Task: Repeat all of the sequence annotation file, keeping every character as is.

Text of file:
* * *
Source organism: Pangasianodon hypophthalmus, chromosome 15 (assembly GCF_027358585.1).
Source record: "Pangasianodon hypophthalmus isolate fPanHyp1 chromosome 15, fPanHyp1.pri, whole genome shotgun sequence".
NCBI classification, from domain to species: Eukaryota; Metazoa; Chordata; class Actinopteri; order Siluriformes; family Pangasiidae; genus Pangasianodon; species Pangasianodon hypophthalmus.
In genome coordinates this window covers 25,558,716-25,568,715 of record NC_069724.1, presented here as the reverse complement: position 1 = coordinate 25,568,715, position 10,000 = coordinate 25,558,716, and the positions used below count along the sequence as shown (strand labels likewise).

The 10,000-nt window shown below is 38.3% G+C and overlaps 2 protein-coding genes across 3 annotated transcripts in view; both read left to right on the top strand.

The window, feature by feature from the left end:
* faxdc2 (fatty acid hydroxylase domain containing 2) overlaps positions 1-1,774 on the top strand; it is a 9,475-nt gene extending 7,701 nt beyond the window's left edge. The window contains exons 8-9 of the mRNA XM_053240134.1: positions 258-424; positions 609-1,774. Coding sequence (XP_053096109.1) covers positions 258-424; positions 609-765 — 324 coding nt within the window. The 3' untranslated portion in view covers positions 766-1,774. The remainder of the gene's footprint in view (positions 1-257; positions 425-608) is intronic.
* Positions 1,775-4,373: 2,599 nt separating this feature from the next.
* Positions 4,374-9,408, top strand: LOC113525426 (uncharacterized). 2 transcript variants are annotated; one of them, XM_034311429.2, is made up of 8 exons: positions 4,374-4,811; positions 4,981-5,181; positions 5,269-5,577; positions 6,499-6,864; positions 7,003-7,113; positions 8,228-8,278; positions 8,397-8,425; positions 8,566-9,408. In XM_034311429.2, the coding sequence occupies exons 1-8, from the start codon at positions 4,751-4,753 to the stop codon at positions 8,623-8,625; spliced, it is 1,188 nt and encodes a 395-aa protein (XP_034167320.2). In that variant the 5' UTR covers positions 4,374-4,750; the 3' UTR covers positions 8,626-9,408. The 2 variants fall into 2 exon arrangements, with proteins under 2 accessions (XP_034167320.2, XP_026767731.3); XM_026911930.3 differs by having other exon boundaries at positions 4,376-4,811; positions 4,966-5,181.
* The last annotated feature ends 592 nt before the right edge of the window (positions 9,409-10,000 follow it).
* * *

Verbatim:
Source organism: Pangasianodon hypophthalmus, chromosome 15 (assembly GCF_027358585.1).
Source record: "Pangasianodon hypophthalmus isolate fPanHyp1 chromosome 15, fPanHyp1.pri, whole genome shotgun sequence".
NCBI classification, from domain to species: Eukaryota; Metazoa; Chordata; class Actinopteri; order Siluriformes; family Pangasiidae; genus Pangasianodon; species Pangasianodon hypophthalmus.
In genome coordinates this window covers 25,558,716-25,568,715 of record NC_069724.1, presented here as the reverse complement: position 1 = coordinate 25,568,715, position 10,000 = coordinate 25,558,716, and the positions used below count along the sequence as shown (strand labels likewise).

The 10,000-nt window shown below is 38.3% G+C and overlaps 2 protein-coding genes across 3 annotated transcripts in view; both read left to right on the top strand.

The window, feature by feature from the left end:
* faxdc2 (fatty acid hydroxylase domain containing 2) overlaps positions 1-1,774 on the top strand; it is a 9,475-nt gene extending 7,701 nt beyond the window's left edge. The window contains exons 8-9 of the mRNA XM_053240134.1: positions 258-424; positions 609-1,774. Coding sequence (XP_053096109.1) covers positions 258-424; positions 609-765 — 324 coding nt within the window. The 3' untranslated portion in view covers positions 766-1,774. The remainder of the gene's footprint in view (positions 1-257; positions 425-608) is intronic.
* Positions 1,775-4,373: 2,599 nt separating this feature from the next.
* Positions 4,374-9,408, top strand: LOC113525426 (uncharacterized). 2 transcript variants are annotated; one of them, XM_034311429.2, is made up of 8 exons: positions 4,374-4,811; positions 4,981-5,181; positions 5,269-5,577; positions 6,499-6,864; positions 7,003-7,113; positions 8,228-8,278; positions 8,397-8,425; positions 8,566-9,408. In XM_034311429.2, the coding sequence occupies exons 1-8, from the start codon at positions 4,751-4,753 to the stop codon at positions 8,623-8,625; spliced, it is 1,188 nt and encodes a 395-aa protein (XP_034167320.2). In that variant the 5' UTR covers positions 4,374-4,750; the 3' UTR covers positions 8,626-9,408. The 2 variants fall into 2 exon arrangements, with proteins under 2 accessions (XP_034167320.2, XP_026767731.3); XM_026911930.3 differs by having other exon boundaries at positions 4,376-4,811; positions 4,966-5,181.
* The last annotated feature ends 592 nt before the right edge of the window (positions 9,409-10,000 follow it).